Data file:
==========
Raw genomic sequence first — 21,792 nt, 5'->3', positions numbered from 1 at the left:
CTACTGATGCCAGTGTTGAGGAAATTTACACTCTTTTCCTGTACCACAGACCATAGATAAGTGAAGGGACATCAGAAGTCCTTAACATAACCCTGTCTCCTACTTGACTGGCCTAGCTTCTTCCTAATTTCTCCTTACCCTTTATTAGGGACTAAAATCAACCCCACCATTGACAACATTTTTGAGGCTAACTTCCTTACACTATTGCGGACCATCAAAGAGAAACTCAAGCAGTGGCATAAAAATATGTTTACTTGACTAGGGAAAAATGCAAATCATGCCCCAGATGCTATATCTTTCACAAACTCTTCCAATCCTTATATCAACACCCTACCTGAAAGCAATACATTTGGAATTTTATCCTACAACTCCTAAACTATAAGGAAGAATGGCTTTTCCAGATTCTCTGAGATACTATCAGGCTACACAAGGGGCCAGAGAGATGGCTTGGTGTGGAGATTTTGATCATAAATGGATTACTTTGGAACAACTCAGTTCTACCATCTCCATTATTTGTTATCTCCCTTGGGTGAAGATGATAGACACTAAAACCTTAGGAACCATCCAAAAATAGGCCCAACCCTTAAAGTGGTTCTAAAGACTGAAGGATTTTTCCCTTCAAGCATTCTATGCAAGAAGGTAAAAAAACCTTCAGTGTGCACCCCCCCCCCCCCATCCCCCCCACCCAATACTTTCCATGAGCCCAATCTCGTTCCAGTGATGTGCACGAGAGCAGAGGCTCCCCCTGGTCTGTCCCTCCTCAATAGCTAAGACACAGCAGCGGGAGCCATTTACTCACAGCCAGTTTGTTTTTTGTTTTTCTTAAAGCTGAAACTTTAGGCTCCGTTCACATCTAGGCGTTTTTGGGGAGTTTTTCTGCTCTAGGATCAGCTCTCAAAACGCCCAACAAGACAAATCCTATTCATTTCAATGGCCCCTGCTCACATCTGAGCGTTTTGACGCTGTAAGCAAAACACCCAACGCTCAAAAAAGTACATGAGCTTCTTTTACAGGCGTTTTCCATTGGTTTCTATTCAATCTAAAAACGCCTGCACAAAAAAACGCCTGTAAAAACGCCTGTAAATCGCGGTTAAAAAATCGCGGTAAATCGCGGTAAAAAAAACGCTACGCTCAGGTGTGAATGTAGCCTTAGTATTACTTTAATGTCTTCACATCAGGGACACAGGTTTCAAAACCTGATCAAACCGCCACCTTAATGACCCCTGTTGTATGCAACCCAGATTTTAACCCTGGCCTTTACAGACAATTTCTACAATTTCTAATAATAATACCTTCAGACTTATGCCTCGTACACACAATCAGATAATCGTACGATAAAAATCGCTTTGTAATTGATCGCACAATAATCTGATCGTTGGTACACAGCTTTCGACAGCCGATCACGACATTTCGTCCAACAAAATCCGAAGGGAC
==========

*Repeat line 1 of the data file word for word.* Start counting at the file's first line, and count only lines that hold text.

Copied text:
Raw genomic sequence first — 21,792 nt, 5'->3', positions numbered from 1 at the left: